Sometimes, a simple framework goes a long way towards getting something right the first time. David Jobber and John Fahy’s ‘4 Cs’ of marketing communications are four such pillars, which many a marketer has used to guide their digital content creation since Jobber and Fahy first wrote about them in 2009.
The four Cs are Clarity, Credibility, Consistency, and Competitiveness. What does each of them mean and how can you apply them to your content creation going forward?
Content with clarity
When it comes to content marketing, clarity is really important on a number of levels.
- Who are you creating content for?
- What is the value you’re offering?
- What should the reader or viewer do next?
- Looking at your messaging specifically, is it clear what you are trying to say or is the message getting lost in translation?
Let’s take this page as an example: hopefully my writing is clear, and it’s clear who this page is written for, and it’s clear what you learn about and how you’ll benefit from reading it.
Whether you’re writing a long, detailed page like this one or a 70-character page title, content written with clarity in mind will clearly communicate what it sets out to achieve.
Content with credibility
Nowadays, credibility is important for both your human and search engine readers.
The people reading your content need to know they can trust what it’s saying.
- Has it been written by an industry expert or someone with authority/experience?
- Is it timely or has it been updated recently?
- If it contains facts or figures, are their clear links to the sources?
- Are those sources reputable?
- Does it contain quotes from influential people in that sphere/industry?
From a technical standpoint, it’s more important than ever that your content appears credible if you want it to rank highly in the search engines. Strategies that focus around pillar pages (like this one) and clusters of related content show Google and co that you’re writing in depth about a certain topic, for example. More recently, Google also favours content that’s been written by an actual person and not content-writing AI (yes, it exists).
“Tom is an extremely talented, creative, collaborative copywriter, who has professionally supported our business for the last 12 months. I have personally basked in the reflected ‘excellence’ of his writing. Tom has worked very closely with the VFE management team to create a personal and unique voice for the team as individuals and collectively for our business. I didn't fully appreciate how silent our business was in what we had to offer until Tom created a confident voice, which we now use to communicate effortlessly with our customers. Thank you Tom, your talent and effort are very much appreciated, by all at VFE.”
David Byrne, former CEO, VFE
Learn more about topic writing and how to structure your content for best results.
Content won’t get your marketing or your business very far if it’s not created consistently.
Is it being produced and published to a consistent schedule? There’s no right or wrong in terms of how frequently you should get out fresh content — this will depend very much on your business, your audience, your industry, and a million other things. But whatever that frequency is, stick to it to become a dependable source of content in your space.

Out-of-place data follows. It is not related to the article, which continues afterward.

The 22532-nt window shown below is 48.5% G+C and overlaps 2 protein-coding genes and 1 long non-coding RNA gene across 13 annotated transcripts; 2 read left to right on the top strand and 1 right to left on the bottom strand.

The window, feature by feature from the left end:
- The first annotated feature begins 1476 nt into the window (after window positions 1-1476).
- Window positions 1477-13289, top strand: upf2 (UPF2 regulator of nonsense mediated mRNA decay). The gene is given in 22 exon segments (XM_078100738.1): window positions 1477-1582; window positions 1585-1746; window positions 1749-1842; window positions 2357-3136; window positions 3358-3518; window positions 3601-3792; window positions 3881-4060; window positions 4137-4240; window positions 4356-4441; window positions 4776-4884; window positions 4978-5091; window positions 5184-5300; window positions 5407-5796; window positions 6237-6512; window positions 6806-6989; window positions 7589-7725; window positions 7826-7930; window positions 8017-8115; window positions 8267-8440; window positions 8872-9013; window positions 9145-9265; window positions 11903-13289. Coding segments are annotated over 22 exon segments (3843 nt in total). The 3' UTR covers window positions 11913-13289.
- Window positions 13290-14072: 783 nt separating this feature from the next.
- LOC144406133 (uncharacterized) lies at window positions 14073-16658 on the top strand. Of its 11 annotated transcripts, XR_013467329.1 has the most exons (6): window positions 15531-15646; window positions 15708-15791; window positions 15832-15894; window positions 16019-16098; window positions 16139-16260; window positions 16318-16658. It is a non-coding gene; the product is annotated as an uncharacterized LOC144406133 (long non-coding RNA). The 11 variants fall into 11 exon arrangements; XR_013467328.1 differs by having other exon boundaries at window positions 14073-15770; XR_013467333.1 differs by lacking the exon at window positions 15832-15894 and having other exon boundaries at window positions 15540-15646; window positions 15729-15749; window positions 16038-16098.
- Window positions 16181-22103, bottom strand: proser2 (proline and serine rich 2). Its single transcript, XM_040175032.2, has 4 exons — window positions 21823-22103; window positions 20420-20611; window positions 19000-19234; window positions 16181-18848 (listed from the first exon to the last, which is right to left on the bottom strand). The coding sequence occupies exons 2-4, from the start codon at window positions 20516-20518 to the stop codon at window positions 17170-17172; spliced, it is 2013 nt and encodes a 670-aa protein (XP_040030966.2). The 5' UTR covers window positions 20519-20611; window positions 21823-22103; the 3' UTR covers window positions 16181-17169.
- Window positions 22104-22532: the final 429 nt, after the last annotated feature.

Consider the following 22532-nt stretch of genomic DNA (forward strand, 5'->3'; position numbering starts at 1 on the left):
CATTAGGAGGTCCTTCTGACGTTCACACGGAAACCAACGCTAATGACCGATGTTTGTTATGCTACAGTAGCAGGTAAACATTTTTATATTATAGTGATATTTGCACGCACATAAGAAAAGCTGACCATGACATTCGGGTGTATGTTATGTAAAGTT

Is the quality consistent? Your readers will come to expect a certain quality from the content you produce. That’s what they come back for. Maintaining that quality is important for meeting their expectations and delighting them with whatever you’re producing.
Are you writing/talking with a consistent voice? Imagine if every time you spoke with someone, their voice was different. A different pitch. A different accent. A different emphasis on the certain words or the way they talk. It’s normal for your tone to change depending on where you’re writing and for whom (you probably wouldn’t talk to your hairdresser in the same way that you spoke to a bank tiller or your great-grandparent) but your voice is a big part of how you communicate your brand and engage with your audience. Keep it steady.
How consistent is your messaging? In a similar vein, your messaging shouldn’t vary wildly from place to place. If your business is all about helping to keep your customers’ operations running or, say, helping them to unlock the full potential of the HubSpot platform, this messaging should thread like the plot of a story through everything you say and do.
Read more about the importance of consistent content marketing messaging.
Millions of new articles are published online every day. I could put a number to that, but it rises so quickly we’d constantly need to be updating this page. Content marketing is by definition competitive. Your articles and the guides you produce are clamouring to be seen.
What this means is that good content isn’t good enough. Your content has to be the best if you want it to stand up, stand out, and catch your audience’s eyes.
There are several techniques you can employ to help you achieve this, from general best practices like reviewing the SERPs (search engine results pages) to see how other people are approaching similar topics to yours, to actually ‘skyscraping’ their content so make sure yours hits everything theirs does — and more.
Whatever approach you take, it’s important to approach your content competitively to give it the best possible chance of performing well and delivering the results you need it to.
For the competitive edge, check out my favourite content marketing rule.